Sudden brittle fractures in high strength steels resulting from hydrogen embrittlement represent a dangerous threat to industry. Not only are there the usual issues of cost such as warranty claims, but in cases of personal injury or property damage, liability points clearly and directly at the manufacturer. This is because hydrogen embrittlement is usually the result of deficient procedures in the manufacturing process.
We’ll get into the why and how of hydrogen embrittlement in the next posting in two weeks. For now though, let’s just discuss some of the characteristics of this type of failure. Perhaps you’ll recognize some of these from fractures you’ve encountered, but didn’t realize at the time that hydrogen was the cause.
Hydrogen embrittlement reduces ductility, often to the point where metals behave like ceramics. Consequently, their resistance to fatigue fracture, their fatigue strength, is significantly reduced as well. Fracture toughness, the ability of a metal to resist fracture growth when a small crack is present, is also dramatically reduced. Brittle fracture due to hydrogen embrittlement occurs without any visible distortion or other warning signs and can happen within hours of manufacture or after years in service. Hydrogen embrittlement failures have even been observed in unassembled parts in inventory, a phenomenon known as “shelf popping”.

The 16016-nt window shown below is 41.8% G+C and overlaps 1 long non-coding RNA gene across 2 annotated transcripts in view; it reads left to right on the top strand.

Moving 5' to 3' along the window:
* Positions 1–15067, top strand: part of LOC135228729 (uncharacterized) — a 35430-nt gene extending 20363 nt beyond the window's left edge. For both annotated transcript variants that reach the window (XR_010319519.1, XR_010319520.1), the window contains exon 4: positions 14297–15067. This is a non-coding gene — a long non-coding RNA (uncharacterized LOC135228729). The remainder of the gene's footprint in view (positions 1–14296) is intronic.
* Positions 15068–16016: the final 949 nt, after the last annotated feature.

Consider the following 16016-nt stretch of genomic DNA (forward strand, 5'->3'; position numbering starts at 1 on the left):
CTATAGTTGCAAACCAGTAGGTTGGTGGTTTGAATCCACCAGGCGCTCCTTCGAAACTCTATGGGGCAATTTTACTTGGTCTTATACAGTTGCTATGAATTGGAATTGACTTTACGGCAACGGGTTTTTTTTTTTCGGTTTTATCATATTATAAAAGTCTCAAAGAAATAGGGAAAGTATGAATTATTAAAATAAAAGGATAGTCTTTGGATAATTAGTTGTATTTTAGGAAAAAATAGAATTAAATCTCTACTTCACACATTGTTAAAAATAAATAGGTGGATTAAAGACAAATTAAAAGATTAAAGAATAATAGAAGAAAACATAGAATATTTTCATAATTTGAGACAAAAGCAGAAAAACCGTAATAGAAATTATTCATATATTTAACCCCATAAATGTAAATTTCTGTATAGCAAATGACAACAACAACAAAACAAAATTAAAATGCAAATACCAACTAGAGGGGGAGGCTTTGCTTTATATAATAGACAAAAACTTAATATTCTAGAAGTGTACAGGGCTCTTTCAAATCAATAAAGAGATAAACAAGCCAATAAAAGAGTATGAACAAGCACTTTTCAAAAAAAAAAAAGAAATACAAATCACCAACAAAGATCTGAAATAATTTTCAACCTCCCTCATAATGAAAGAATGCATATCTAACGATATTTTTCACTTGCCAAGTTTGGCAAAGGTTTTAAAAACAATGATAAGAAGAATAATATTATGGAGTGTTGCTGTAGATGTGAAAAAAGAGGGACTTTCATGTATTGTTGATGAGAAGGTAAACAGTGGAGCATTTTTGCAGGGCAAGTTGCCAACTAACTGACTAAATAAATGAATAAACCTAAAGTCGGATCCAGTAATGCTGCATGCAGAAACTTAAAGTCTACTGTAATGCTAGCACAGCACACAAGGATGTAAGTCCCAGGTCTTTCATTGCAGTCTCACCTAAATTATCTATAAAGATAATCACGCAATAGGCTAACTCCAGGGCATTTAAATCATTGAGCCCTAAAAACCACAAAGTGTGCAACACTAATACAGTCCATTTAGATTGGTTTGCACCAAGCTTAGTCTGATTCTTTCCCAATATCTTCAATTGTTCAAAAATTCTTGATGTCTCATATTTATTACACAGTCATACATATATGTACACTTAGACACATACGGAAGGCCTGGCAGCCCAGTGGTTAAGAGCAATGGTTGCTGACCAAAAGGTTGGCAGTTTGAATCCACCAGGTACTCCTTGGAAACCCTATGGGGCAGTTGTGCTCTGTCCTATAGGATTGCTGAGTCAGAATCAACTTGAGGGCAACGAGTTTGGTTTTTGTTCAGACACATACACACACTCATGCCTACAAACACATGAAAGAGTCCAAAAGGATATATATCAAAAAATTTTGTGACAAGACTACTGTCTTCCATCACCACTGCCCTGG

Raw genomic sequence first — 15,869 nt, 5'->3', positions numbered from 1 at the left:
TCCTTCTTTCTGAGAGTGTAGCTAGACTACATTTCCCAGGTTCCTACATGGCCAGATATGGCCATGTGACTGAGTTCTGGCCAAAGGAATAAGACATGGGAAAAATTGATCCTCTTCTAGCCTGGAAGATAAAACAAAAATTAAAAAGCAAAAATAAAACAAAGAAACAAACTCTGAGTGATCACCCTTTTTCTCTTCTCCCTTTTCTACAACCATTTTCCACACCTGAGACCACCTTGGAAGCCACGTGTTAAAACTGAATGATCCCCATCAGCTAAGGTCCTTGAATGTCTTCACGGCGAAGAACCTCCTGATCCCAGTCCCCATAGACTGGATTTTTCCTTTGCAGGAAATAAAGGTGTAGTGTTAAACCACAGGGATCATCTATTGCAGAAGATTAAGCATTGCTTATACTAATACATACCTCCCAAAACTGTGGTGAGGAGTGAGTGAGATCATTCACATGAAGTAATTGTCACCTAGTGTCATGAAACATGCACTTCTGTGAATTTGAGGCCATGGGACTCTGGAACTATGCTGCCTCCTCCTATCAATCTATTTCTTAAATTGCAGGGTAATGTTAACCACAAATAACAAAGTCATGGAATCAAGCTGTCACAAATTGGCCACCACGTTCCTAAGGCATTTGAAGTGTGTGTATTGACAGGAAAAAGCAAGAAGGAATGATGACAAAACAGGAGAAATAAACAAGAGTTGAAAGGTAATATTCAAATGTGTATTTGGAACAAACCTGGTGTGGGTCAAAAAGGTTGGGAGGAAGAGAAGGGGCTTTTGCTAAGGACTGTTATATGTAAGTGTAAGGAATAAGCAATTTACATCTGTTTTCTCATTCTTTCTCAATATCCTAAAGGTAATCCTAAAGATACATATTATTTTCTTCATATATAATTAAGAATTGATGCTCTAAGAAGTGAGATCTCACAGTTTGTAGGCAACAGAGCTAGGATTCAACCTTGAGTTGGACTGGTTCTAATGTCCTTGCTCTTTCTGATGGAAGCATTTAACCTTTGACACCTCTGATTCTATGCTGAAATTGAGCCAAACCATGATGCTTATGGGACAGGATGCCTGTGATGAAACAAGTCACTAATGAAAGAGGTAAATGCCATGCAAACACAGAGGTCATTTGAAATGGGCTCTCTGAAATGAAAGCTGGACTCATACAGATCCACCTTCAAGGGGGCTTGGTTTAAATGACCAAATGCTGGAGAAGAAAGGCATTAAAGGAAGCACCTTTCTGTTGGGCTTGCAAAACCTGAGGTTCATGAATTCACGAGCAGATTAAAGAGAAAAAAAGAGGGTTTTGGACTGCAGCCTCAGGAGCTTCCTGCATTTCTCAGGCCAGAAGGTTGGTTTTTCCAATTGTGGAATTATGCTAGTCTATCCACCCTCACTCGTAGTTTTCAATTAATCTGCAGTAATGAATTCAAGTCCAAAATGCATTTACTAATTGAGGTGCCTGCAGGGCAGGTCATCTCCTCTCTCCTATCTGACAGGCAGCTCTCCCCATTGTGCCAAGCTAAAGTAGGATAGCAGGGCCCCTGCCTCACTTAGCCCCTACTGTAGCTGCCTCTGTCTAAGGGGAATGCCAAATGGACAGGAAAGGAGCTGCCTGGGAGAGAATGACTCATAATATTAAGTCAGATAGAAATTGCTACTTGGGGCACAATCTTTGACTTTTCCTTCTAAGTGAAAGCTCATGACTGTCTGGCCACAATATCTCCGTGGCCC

Generally, the higher the strength of the steel, the more at risk it is to hydrogen embrittlement and the more vulnerable it is to lower levels of hydrogen. Embrittlement at levels of 10 parts per million and less are not uncommon. Some research suggests this relationship is exponential. In other words, doubling the strength of the steel, quadruples its susceptibility to hydrogen embrittlement.
Although hydrogen embrittlement occurs in many different metal alloys, high strength steel appears to be the most sensitive, is the most widely used, and accounts for the largest number of hydrogen embrittlement failures. A professionally conducted failure analysis can definitely recognize hydrogen embrittlement when present, what caused it, and how to prevent it.
In our next post we will discuss the phenomenon of hydrogen embrittlement from a metallurgical perspective – what actually occurs, on a microscopic scale that causes hydrogen embrittlement?